1.0 General Questions (Terminology and Philosophy)
1.1 What does PURL stand for?
1.2 What is a PURL?
1.3 What does a PURL do?
1.4 What does a PURL look like?
1.5 Why do we need PURLs?
1.6 What makes PURLs "persistent"?
1.7 What is a PURL resolver?
1.8 What is a domain?
1.9 What is a partial redirect or partial redirection?
1.10 What is the difference between a PURL, a domain, and a partial redirect?
2.0 Questions about Registering with a PURL Resolver
2.1 Who are registered users?
2.2 Should I become a registered user?
2.3 What can I do (or not do) as an unregistered user?
2.4 What can I do as a registered user?
2.5 How do I become a registered user?
3.0 Questions about Creating PURLs, Domains, and Partial Redirects
3.1 Can I create a PURL?
3.2 How do I create a PURL?
3.3 How is the name component of a PURL assigned?
3.4 How do I know if the PURL name I assign is unique?
3.5 What is the relationship between the name in a PURL and the URL associated with it?
3.6 Can I create a top-level domain?
3.7 How do I request the creation of a top-level domain?
3.8 Can I create a subdomain?
3.9 How do I create a subdomain?
3.10 Can a PURL and a domain have the same name?
3.11 Can I create a partial redirect?
3.12 How do I create a partial redirect?
3.13 What is the syntax of the name component of a PURL, domain, or partial redirect?
3.14 Can I delete a PURL?
3.15 Can I delete a domain?
3.16 Can I delete a partial redirect?
4.0 Questions about Access to PURLs
4.1 What is an access control list?
4.2 What is a group?
4.3 What are groups used for?
4.4 Who are group members?
4.5 Can I create a group?
4.6 How do I create a group?
4.7 How do I become a member of a group?
4.8 What can I do as a member of a group?
4.9 How do I designate members of my groups?
4.10 Who are the maintainers of a PURL, domain, or partial redirect?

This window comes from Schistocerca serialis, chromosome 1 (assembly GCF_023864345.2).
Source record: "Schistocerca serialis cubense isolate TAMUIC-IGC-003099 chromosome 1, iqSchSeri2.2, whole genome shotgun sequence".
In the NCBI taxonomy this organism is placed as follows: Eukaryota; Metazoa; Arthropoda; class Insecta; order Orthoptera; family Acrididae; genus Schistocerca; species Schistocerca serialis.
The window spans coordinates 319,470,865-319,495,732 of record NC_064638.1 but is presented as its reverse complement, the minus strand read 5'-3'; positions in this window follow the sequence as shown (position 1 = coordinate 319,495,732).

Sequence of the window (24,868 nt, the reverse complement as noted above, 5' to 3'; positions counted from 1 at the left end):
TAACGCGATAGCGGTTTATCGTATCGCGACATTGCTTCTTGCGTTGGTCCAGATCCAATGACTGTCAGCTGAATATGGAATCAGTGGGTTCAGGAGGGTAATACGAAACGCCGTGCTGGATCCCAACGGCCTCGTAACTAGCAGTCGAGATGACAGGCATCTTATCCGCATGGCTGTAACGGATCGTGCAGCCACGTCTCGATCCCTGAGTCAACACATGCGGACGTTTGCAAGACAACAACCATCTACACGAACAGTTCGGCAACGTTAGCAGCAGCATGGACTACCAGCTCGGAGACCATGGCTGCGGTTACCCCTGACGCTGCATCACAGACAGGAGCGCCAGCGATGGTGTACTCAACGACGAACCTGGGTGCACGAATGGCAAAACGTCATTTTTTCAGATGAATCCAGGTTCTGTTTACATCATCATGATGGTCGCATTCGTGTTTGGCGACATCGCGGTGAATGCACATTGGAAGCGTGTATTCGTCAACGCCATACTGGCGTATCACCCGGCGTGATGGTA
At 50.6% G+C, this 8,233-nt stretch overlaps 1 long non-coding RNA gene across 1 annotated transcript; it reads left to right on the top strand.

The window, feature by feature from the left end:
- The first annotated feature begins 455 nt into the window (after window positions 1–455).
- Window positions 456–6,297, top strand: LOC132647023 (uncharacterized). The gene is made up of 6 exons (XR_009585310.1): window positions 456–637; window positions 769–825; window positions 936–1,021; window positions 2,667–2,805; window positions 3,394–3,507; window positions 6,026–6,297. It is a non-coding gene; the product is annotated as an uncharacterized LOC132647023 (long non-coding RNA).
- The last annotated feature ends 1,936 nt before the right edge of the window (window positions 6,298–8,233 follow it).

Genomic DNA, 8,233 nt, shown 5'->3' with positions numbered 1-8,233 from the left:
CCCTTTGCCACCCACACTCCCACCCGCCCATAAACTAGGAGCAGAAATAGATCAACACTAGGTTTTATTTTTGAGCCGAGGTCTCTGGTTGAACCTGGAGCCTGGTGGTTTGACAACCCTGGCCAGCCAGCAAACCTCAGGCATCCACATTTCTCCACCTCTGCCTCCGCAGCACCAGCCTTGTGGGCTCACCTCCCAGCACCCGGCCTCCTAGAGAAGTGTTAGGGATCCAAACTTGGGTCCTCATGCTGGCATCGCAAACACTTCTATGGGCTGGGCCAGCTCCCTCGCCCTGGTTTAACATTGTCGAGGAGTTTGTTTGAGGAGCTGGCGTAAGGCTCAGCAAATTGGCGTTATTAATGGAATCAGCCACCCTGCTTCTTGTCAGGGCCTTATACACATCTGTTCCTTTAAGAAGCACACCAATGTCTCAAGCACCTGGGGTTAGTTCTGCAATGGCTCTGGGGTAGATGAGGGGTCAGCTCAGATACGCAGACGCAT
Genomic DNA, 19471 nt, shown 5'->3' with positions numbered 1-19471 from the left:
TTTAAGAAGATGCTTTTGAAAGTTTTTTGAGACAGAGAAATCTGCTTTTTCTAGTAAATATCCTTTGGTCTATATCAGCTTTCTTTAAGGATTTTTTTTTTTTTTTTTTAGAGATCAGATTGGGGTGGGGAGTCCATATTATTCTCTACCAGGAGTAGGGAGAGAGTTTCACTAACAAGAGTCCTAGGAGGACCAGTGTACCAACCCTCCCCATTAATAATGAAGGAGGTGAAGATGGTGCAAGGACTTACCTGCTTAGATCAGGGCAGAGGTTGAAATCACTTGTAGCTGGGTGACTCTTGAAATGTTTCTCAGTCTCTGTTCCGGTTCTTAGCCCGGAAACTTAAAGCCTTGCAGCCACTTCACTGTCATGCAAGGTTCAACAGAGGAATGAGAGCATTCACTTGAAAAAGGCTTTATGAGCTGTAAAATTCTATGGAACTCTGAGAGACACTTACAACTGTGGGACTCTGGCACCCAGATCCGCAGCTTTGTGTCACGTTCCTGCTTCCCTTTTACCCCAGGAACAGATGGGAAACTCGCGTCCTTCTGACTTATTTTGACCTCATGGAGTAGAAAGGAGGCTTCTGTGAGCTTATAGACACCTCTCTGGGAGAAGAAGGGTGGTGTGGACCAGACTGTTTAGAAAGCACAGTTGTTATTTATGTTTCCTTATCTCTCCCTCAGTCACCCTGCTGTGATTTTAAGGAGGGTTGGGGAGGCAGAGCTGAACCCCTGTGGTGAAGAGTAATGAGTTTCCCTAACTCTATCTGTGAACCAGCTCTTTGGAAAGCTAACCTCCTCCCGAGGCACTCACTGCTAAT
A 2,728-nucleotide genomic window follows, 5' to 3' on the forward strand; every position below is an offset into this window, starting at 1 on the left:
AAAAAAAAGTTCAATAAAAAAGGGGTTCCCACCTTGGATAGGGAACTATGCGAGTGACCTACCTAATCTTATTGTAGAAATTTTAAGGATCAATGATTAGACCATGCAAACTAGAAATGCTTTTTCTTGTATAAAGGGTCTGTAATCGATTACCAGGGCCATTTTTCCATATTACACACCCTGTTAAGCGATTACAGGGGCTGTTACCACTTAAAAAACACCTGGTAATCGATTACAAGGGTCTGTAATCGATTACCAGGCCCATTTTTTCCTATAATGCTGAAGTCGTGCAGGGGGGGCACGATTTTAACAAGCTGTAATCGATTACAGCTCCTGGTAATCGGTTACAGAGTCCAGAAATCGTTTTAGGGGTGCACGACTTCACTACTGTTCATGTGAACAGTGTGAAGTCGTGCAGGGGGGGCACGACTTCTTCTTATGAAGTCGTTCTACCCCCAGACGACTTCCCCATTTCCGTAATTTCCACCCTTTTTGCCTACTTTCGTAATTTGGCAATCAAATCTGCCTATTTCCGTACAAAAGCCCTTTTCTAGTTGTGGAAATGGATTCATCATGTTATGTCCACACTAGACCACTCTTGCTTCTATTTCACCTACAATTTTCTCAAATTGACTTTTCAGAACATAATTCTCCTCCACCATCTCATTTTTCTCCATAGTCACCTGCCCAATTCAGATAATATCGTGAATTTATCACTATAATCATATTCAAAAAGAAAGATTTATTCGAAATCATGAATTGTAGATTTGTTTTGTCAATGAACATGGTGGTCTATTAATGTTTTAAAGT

4.11 How do I become a maintainer of a PURL, domain, or partial redirect?
4.12 What can I do as a maintainer of a PURL, domain, or partial redirect?
4.13 How do I designate the maintainers of my PURLs, domains, and partial redirects?
4.14 Who are the readers of a PURL, domain, or partial redirect?
4.15 How do I designate the readers of my PURLs, domains, and partial redirects?
4.16 Who are the writers of a PURL, domain, or partial redirect?
4.17 How do I designate the writers of my domains?
4.18 How do I become a reader or writer of a PURL, domain, or partial redirect?
4.19 What is a universally resolvable PURL, domain, or partial redirect?
4.20 What is a privately resolvable PURL, domain, or partial redirect?
4.21 How can I make a PURL, domain, or partial redirect universally or privately resolvable?
5.0 Questions about Using PURLs
5.1 What can I do with a PURL?
5.2 What sorts of objects should be assigned PURLs?
5.3 What sorts of objects should be assigned partial redirects?
5.4 Will OCLC be the gateway to my collection?
5.5 How can I tell whose PURL service resolves a specific PURL?
5.6 How can I save PURLs as bookmarks?
5.7 Can I use local references in conjunction with a PURL? (i.e., http://purl.foo.com/ME/HOME#LREF)
5.8 What happens to relative HREFs in documents retrieved via PURLs?
6.0 Questions about Maintaining PURLs
6.1 Are PURLs updated automatically when their associated URL changes?
6.2 Who keeps PURLs up-to-date with their associated URLs?
6.3 How do I update or maintain a PURL?
6.4 Who can modify a PURL's associated URL?
6.5 Does a PURL ever have more than one associated URL at a time?
6.6 Does a PURL have the same associated URL forever?
6.7 Is it possible for a given URL to be assigned multiple PURLs?
7.0 Questions about the Design of the PURL Service
7.1 Can PURLs fail?
7.2 Is this a proprietary or an open solution?
7.3 What is the relationship between PURLs and Uniform Resource Names (URNs)
7.4 Does a PURL server have to use redirection?
7.5 If PURLs are widely used, won't PURL servers become hopelessly overloaded?
7.6 Do PURLs impose additional network burdens or performance problems?
8.0 Questions about Running a PURL Service
8.1 How can I get the OCLC PURL software?
8.2 How do I install and run the OCLC PURL software
8.3 Can I build my own PURL server?
8.4 Where can I find the PURL software source code?
8.5 What platforms does the PURL resolver run on?
8.6 How do I build my own PURL server from the source code?
9.0 Further Information
PURL stands for "Persistent Uniform Resource Locator."
Functionally, a PURL is a URL.